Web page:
Nominal Hazard Zone
“The space within which level of the direct, reflected or scattered radiation during normal operation exceeds the applicable Maximum Permissible Exposure (MPE).” Guide for the Safe Use of Lasers” (ANSI Z136.1 – 2005),
Nominal Hazard Zone (NHZ) can be calculated using a laser range equation that take into account the laser wavelength, beam divergence, laser power, beam size at the aperture and/or lens, lens focal length, and range from the laser to the target. The NHZs vary depending on the wavelengths that are delivered through fibers. To simply this situation, NHZ is considered to be within the treatment area or the surgery room.
Maximum Permissible Exposure
“is the level of laser radiation to which a person may be exposed without hazardous effects or adverse biological changes in the eye or skin” Guide for the Safe Use of Lasers” (ANSI Z136.1 – 2005),
Implementing eye safety measures is of paramount importance during laser procedures. MAXIMUM measures should be implemented to provide OPTIMUM eye protection. Eye damage depends on the laser wavelength. Even low levels of laser radiation can cause permanent eye damage.
Patient’s eyes should be protected at all times during laser procedures. Eye protection may include but not limited to laser safety eyewear, wet eye pads, protective metal eye shields, wet towels, wet drapes as deemed appropriate.
Prescription glasses are not recommended as appropriate protection because the glass or plastic material may not absorb the laser beam adequately, and subsequent transmission of the beam to the eyes could occur.
Contact lenses do not protect part of the eye which is the sclera, thereby rendering insufficient protection for the eyes.
“The use of laser protective eyewear is mandatory with Class IV lasers. Protective
eyewear shall be fabricated of plastic or glass absorption filters appropriate for the laser. All laser protective eyewear shall be clearly labeled with optical density values and wavelengths for which protection is afforded.” STD 01-05-001 - PUB 8-1.7 – Guidelines for Laser Safety and Hazard Assessment, OSHA Directive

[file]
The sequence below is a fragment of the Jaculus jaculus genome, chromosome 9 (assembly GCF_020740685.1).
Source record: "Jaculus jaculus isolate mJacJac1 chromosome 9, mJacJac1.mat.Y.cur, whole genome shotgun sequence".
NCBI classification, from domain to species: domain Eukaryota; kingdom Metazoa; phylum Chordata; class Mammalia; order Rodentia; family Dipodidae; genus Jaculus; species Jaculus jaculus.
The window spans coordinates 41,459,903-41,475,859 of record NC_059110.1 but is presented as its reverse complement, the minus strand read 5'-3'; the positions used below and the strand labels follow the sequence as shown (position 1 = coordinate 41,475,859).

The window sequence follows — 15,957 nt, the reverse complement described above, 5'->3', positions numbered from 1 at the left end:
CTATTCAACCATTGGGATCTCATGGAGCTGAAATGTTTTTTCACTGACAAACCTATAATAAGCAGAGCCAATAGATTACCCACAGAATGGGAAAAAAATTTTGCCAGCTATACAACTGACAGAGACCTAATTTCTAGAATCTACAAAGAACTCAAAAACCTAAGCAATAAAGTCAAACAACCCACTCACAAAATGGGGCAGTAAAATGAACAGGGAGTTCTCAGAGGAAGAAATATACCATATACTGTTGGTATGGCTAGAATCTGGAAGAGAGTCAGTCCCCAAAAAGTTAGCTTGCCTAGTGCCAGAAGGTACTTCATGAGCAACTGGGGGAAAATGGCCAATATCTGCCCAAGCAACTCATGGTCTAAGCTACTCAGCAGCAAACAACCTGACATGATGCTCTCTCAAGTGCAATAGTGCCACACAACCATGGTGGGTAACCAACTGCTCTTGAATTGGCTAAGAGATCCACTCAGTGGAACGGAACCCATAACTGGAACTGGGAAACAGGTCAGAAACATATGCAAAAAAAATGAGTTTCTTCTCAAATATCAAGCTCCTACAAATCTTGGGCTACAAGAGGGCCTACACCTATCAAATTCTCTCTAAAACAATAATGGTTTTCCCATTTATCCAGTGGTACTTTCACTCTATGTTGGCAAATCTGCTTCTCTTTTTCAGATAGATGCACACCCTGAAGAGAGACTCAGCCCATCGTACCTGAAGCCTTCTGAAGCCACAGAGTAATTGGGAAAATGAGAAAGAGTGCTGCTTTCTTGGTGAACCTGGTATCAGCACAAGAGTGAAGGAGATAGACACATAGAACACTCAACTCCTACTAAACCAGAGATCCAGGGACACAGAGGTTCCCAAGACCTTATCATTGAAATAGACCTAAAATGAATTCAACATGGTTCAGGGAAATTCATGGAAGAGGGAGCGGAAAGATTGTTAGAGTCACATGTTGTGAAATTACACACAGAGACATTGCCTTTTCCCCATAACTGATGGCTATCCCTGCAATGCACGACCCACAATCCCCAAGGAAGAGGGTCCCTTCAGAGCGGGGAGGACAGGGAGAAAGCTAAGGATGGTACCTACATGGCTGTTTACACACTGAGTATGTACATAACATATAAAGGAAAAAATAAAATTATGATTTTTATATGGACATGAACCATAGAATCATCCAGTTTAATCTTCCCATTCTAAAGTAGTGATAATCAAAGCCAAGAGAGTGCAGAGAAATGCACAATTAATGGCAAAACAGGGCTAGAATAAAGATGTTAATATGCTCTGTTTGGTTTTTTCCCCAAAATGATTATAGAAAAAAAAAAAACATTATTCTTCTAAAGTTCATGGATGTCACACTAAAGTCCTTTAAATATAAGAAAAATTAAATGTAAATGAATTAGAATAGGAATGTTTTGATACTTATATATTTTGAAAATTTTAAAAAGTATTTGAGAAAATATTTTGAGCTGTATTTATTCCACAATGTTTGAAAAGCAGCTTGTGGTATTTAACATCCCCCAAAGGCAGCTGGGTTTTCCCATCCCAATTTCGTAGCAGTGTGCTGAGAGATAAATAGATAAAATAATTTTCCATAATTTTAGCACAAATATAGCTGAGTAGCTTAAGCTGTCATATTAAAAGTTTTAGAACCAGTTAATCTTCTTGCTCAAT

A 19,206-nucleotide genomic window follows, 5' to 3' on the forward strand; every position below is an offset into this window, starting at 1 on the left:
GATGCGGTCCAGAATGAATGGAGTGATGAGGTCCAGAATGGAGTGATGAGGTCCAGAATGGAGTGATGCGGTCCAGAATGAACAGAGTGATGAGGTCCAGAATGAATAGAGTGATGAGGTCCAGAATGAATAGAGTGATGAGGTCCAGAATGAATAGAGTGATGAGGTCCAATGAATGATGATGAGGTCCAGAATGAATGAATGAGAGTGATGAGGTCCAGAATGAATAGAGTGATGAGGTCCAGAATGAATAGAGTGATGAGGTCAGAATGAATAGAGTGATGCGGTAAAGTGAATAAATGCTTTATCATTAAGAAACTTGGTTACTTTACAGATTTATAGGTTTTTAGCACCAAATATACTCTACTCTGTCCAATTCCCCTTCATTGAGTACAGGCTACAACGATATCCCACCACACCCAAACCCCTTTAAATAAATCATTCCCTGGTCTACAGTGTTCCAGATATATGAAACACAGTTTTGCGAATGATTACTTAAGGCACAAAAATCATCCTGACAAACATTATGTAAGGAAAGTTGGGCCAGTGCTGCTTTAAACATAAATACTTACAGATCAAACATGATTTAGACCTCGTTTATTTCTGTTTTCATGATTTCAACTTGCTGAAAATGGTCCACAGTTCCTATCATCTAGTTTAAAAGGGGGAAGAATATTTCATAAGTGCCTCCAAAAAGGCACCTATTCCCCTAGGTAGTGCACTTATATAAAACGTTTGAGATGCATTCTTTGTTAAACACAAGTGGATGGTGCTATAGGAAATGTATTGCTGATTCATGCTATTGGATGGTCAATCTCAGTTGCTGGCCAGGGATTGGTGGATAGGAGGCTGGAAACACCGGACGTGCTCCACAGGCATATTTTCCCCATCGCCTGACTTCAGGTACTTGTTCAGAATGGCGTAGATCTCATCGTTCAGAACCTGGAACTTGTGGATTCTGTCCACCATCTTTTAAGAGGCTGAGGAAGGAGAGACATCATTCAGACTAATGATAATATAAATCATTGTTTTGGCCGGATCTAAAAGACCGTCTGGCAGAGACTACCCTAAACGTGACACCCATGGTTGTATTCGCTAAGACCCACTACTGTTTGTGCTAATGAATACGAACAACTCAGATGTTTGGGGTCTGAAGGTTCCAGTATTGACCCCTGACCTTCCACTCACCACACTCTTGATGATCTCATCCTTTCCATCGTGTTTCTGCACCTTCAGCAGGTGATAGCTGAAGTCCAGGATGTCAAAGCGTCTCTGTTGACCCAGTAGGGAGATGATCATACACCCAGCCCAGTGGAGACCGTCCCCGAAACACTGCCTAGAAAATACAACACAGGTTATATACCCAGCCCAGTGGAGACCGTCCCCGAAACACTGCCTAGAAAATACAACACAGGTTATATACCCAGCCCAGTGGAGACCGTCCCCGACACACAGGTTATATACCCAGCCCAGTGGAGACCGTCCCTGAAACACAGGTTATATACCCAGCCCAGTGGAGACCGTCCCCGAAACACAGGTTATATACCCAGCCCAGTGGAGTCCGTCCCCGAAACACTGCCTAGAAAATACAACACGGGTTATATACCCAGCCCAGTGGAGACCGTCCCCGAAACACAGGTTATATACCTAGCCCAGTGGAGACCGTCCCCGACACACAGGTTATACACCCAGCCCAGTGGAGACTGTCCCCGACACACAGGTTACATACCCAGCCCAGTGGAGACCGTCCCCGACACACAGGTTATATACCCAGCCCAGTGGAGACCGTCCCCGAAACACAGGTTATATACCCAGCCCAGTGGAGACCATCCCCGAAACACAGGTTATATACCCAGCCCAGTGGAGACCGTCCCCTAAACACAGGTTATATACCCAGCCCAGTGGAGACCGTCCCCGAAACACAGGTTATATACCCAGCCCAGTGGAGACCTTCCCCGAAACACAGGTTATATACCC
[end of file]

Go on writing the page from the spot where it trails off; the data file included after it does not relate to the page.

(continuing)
Per OSHA, “LASER EYEWEAR MUST BE ON BEFORE THE LASER CAN BE TURNED ON” STD 01-05-001 - PUB 8-1.7 – Guidelines for Laser Safety and Hazard Assessment, OSHA Directive
For best and safe practices, laser eye protection should always be used in case unexpected or unusual events occur that could cause eye damage.
Characteristics of each fire extinguisher should be considered proactively when dealing with fire safety. Laser users or personnel charged to operate the laser unit should be aware of the location of the closest available fire extinguisher.
There several types of fire extinguishers. Each type has different characteristics.
Unprotected polyvinyl chloride (PVC) ET tube must never be used during oral or laryngeal laser surgeries. PVC ET tubes can be ignited by a laser beam and will support combustion. PVC ET tubes are extremely flammable. ET tubes made specifically for laser procedures are available for use for specific wavelengths, examples are Laser Tube (Rusch), Laser-Flex (Mallinckridt), Laser-Shield (Medtronics). Follow manufacturer’s recommendations on the safe use of these products.
Laser resistant endotracheal tubes approved by FDA shall be inflated with fluid or per manufacturer’s recommendation and externally protected with wet cottonoids. Lowest concentration of oxygen shall be used in laryngeo-tracheal procedures.
Emergency Tracheotomy kit/tray will be made available in all laser airway cases for use in the event of an emergency. The kit need not be opened unless it is required.
A container of water should be kept readily available during all laser procedures for immediate dousing of fire if needed.
High-filtration masks with a filtering capacity of particulate matter 0.1 µm in size should be worn by surgical team members during any procedure that generate plume.
To decrease the chance of inhaling hazardous matter, masks should be worn properly, covering the nose and mouth. The sides of the mask should conform to the face adequately.
Display of Warming Signs
Specific laser warning signs shall be conspicuously displayed on ALL doors leading to the laser treatment area. Warning signs should be covered, switched off, or removed when the laser is not in use.
For laser systems equipped with a key switch to prevent unauthorized use, the key must not be left in the switch when the laser system is unattended. Keys should be kept in a specified area.
Other safety measures:
- Solution bottles should never be placed on top of the laser unit to prevent spillage or splatter on the internal circuitry of the laser unit.
- Foot pedals should be kept dry and protected from water or other fluids.
- Protective covering of laser units should never be removed by unauthorized personnel because of the risk of electric shock and electrocution.
- Laser unit should be at least 12 inches away from walls to allow air to circulate and cool the internal system during laser operation.
- When transporting laser units, care must be taken to prevent the unit from being jarred or hit solid objects that may cause damage to laser components.